Tuesday, March 31, 2009

Mashantucket Pequots May Bid On Kansas Casino

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The Mashantucket Pequot's Foxwoods Development Company may enter the bidding once again for a casino in Kansas. Bids are due tomorrow at 5 p.m.

Foxwoods partnered with MGM Mirage last year in the casino bidding for one of the four casinos permitted in Kansas but pulled out of the running before final selections were made.

The Mohegan Tribe, through one of its entities, also participated in a group bidding to build a casino near Kansas City but was not selected by the state. The Mohegans are not expected to re-enter the contest for a Kansas casino. Attempts to reach Tribal officials were unsuccessful.

Three of the four winning groups selected last Fall to build casinos in Kansas later pulled their names out of the contest, requiring the state of Kansas to start the bidding all over again. A 2007 state law paved the way for the development of four state-owned casinos in four separate Kansas zones.

Many of the groups selected to build and operate casinos in Kansas later pulled out cited the economy. For instance, Kansas Entertainment, which is a partnership between the speedway and Baltimore-based Cordish Co., was the winning group for the zone where the Mohegans had sought a casino but the group later withdrew its proposal. "Because of the equity markets and because of the economic meltdown in the United States, we decided the best strategy for entertainment properties, or for Kansas Entertainment, was to pull back the proposal and resubmit," an official said.

Kansas Speedway President Jeff Boerger arrived today in a NASCAR stock car to re-submit a new casino proposal to the Kansas Lottery Board. The new proposal, according to Boerger, is similar to the earlier version: a $700 million Hard Rock Hotel and Casino with 3,000 slot machines and a 300-room hotel.

The Mashantucket's group last year, which included MGM Mirage, Wichita's Chisholm Creek Ventures, and the Iowa Tribe of Kansas and Nebraska, proposed a $425 million casino project in Sumner County.

Kansas is the only state that mandates that casinos will be state-owned. The state would receive at least 22 percent of the gambling revenue from the four proposed casinos.

Monday, March 30, 2009

Photo: Chief Joseph Postage Stamp Issued In 1968

Stamp illustration is from an 1878 live painting of Nez Perce Chief Joseph. See collection at http://www.arago.si.edu/flash/?slide=1|eid=181|s1=6|

Announcement: Narragansett Indian School In Need Of Assistance

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The Feather News has a general policy of not posting fundraising solicitations but the following announcement from the Nuweetoooun School is important for our larger Indian community to take notice of. We know that some of our daily readers are elected tribal officials so perhaps they could use some of their wealth that the Mohegan people generously provide them toward a worthy purpose:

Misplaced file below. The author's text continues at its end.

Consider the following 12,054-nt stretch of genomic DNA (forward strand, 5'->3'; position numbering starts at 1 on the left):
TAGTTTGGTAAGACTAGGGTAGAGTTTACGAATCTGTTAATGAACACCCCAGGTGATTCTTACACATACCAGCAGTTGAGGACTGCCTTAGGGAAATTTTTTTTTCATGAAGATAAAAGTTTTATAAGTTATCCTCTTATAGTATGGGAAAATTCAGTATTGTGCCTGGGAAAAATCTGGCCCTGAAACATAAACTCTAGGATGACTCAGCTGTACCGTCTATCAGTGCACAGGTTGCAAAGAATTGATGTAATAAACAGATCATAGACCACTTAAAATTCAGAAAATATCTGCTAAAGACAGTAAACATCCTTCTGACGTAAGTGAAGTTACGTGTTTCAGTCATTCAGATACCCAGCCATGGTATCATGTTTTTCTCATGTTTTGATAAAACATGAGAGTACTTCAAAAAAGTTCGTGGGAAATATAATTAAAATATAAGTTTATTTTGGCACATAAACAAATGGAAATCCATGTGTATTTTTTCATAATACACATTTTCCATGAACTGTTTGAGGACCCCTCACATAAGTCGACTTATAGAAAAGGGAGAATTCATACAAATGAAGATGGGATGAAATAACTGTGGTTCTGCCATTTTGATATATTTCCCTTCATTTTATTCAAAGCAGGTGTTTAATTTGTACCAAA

NARRAGANSETT SCHOOL NEEDS ASSISTANCE TO STAY OPEN THIS SPRING: "The Nuweetooun School in Exeter, Rhode Island, is New England's only independent, Native-American-run school currently serving Native children. The school uses a holistic curriculum, based on Native culture and history, to nurture and engage students K-8. Because most students are unable to make tuition, Nuweetooun is supported heavily by private donations from individuals, local tribes, and foundations. This spring, already stretched to the limit, school staff have learned that they must replace some old lead pipes in their building, or risk closing. The cost of the project is $8,000 and the volunteer board of directors has already managed to raise $6,000. A final push now for small donations from interested supporters could help Nuweetooun stay open and continue its mission! To make a donation, send a check (payable to TIMM, Inc.) to Nuweetooun School, 390 Summit Road, Exeter, RI 02822. Contributions are tax-deductible under IRS code 501(c)3."

400th Anniversary Of Henry Hudson's Voyage To Manhattan On Saturday

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This Saturday will mark the 400th year since Henry Hudson left Amsterdam on his voyage to find a northwestern passage to Asia but instead landed in what is known today as Manhattan.

Hudson's trip on the 85-foot, triple-masted ship was his third trip east. The first two voyages encountered Arctic ice but the third, on instructions from the Dutch East India Company, resulted eventually in Dutch control Manhattan island.

The Museum of the City of New York, in collaboration with the National Maritime Museum in Amsterdam, will open an exhibition this week celebrating the anniversary in an exhibit called "Amsterdam/New Amsterdam: The Worlds of Henry Hudson."

The exhibit will include rare maps, artifacts from the 16th and 17th centuries, paintings and documents. Visitors will also learn how scientific advances in the 13th and 14th centuries assisted in 15th and 16th century exploration.